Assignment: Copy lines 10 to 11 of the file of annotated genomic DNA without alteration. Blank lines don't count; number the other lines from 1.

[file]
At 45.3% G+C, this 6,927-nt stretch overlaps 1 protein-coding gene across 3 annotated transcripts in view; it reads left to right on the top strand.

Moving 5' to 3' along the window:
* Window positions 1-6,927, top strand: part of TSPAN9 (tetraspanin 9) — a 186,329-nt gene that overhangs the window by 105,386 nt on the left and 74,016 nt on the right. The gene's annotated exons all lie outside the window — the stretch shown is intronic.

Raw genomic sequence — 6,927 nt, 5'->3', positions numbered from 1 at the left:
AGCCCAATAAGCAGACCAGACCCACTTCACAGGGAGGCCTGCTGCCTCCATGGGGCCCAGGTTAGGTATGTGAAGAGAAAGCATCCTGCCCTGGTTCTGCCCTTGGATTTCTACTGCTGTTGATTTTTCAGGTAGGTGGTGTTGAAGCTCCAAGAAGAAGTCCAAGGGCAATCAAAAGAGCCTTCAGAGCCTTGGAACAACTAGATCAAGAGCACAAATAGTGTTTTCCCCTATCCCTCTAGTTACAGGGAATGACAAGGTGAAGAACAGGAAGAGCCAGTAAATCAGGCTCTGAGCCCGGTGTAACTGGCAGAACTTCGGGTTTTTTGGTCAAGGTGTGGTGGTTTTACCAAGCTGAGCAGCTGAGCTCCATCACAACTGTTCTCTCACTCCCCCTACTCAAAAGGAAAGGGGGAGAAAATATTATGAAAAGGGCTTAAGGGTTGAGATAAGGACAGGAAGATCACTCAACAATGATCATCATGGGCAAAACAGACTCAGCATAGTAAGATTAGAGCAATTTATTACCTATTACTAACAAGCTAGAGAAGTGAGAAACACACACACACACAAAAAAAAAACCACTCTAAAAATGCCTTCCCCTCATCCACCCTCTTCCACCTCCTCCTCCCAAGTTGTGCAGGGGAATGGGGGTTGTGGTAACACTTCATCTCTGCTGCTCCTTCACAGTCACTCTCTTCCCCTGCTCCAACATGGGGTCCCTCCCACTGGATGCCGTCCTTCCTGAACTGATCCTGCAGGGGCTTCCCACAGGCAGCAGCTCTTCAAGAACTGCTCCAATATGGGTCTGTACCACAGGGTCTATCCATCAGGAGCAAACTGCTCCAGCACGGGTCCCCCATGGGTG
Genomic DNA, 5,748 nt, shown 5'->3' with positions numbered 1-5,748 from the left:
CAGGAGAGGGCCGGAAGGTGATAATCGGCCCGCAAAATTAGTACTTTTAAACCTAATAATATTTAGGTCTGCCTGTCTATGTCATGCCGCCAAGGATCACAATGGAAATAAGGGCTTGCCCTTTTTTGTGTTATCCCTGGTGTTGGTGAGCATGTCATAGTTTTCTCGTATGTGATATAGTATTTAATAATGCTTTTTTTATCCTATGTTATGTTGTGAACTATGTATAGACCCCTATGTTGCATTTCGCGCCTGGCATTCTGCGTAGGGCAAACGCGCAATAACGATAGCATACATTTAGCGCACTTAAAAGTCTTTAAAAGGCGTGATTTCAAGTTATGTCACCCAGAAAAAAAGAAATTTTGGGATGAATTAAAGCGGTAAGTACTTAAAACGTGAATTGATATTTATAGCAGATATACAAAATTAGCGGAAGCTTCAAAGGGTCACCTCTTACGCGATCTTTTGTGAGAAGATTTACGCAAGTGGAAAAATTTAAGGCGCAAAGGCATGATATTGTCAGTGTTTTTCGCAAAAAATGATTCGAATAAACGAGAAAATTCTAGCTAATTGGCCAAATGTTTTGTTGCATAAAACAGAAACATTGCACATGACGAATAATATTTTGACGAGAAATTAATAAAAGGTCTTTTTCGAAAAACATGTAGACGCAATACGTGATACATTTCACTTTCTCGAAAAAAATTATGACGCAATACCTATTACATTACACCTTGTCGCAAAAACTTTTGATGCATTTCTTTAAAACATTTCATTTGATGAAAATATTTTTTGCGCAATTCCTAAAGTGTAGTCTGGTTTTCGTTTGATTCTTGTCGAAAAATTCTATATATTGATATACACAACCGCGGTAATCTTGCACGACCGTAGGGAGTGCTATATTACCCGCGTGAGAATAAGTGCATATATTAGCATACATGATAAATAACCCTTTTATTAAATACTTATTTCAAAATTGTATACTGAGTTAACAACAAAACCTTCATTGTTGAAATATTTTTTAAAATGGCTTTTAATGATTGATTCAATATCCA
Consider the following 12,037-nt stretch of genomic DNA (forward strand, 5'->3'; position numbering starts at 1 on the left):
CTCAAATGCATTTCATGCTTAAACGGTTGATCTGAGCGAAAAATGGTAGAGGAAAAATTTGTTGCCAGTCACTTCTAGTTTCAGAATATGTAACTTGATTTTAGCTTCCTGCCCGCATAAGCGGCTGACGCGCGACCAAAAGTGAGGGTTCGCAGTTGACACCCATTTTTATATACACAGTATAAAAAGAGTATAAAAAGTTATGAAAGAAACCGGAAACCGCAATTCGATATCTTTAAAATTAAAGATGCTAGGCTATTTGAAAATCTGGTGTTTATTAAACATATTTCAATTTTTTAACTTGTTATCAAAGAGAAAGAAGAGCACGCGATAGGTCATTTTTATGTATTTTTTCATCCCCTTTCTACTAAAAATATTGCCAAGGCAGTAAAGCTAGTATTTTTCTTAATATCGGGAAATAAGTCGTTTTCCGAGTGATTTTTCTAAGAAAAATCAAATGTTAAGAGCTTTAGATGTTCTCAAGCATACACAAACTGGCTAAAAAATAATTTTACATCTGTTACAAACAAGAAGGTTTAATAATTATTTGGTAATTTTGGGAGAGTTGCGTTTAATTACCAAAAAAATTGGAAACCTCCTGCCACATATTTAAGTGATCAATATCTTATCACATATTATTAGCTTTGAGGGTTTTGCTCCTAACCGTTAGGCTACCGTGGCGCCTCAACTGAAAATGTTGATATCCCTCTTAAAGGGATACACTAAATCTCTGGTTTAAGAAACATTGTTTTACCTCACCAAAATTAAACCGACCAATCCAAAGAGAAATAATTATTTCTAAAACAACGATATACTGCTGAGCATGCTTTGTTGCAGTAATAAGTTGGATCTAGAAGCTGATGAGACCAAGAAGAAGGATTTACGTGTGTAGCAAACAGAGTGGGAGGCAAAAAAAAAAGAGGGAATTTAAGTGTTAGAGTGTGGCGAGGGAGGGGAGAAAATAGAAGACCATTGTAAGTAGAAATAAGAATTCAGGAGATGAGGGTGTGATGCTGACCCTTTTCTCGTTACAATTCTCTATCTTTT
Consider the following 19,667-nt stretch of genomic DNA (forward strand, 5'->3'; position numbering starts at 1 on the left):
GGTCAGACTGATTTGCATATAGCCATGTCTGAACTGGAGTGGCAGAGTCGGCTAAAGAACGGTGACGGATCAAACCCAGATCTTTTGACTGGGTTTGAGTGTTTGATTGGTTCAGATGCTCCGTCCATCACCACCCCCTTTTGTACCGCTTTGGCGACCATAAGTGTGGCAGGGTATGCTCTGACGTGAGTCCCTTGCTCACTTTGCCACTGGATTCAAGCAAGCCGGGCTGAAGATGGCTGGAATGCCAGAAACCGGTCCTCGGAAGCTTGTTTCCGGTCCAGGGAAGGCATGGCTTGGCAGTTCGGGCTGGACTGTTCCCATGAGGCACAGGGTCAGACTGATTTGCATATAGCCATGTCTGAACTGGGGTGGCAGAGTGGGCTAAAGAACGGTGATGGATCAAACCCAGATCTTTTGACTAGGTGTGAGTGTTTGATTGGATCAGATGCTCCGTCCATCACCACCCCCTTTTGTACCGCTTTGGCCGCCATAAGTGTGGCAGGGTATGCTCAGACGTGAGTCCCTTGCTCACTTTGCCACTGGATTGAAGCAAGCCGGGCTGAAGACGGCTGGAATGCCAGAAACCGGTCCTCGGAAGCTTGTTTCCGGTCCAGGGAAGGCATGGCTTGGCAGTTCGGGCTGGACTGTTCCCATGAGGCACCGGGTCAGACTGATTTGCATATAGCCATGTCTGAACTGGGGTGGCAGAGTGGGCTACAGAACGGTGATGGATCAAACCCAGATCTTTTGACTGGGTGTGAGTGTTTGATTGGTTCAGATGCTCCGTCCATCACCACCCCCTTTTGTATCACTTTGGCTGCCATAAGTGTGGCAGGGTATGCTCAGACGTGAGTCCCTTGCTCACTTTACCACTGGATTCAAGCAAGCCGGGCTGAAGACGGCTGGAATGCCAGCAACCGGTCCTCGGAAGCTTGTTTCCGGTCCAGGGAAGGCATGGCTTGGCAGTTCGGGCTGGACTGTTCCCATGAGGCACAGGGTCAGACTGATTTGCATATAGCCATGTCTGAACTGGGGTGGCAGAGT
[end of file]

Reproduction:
Consider the following 19,667-nt stretch of genomic DNA (forward strand, 5'->3'; position numbering starts at 1 on the left):
GGTCAGACTGATTTGCATATAGCCATGTCTGAACTGGAGTGGCAGAGTCGGCTAAAGAACGGTGACGGATCAAACCCAGATCTTTTGACTGGGTTTGAGTGTTTGATTGGTTCAGATGCTCCGTCCATCACCACCCCCTTTTGTACCGCTTTGGCGACCATAAGTGTGGCAGGGTATGCTCTGACGTGAGTCCCTTGCTCACTTTGCCACTGGATTCAAGCAAGCCGGGCTGAAGATGGCTGGAATGCCAGAAACCGGTCCTCGGAAGCTTGTTTCCGGTCCAGGGAAGGCATGGCTTGGCAGTTCGGGCTGGACTGTTCCCATGAGGCACAGGGTCAGACTGATTTGCATATAGCCATGTCTGAACTGGGGTGGCAGAGTGGGCTAAAGAACGGTGATGGATCAAACCCAGATCTTTTGACTAGGTGTGAGTGTTTGATTGGATCAGATGCTCCGTCCATCACCACCCCCTTTTGTACCGCTTTGGCCGCCATAAGTGTGGCAGGGTATGCTCAGACGTGAGTCCCTTGCTCACTTTGCCACTGGATTGAAGCAAGCCGGGCTGAAGACGGCTGGAATGCCAGAAACCGGTCCTCGGAAGCTTGTTTCCGGTCCAGGGAAGGCATGGCTTGGCAGTTCGGGCTGGACTGTTCCCATGAGGCACCGGGTCAGACTGATTTGCATATAGCCATGTCTGAACTGGGGTGGCAGAGTGGGCTACAGAACGGTGATGGATCAAACCCAGATCTTTTGACTGGGTGTGAGTGTTTGATTGGTTCAGATGCTCCGTCCATCACCACCCCCTTTTGTATCACTTTGGCTGCCATAAGTGTGGCAGGGTATGCTCAGACGTGAGTCCCTTGCTCACTTTACCACTGGATTCAAGCAAGCCGGGCTGAAGACGGCTGGAATGCCAGCAACCGGTCCTCGGAAGCTTGTTTCCGGTCCAGGGAAGGCATGGCTTGGCAGTTCGGGCTGGACTGTTCCCATGAGGCACAGGGTCAGACTGATTTGCATATAGCCATGTCTGAACTGGGGTGGCAGAGT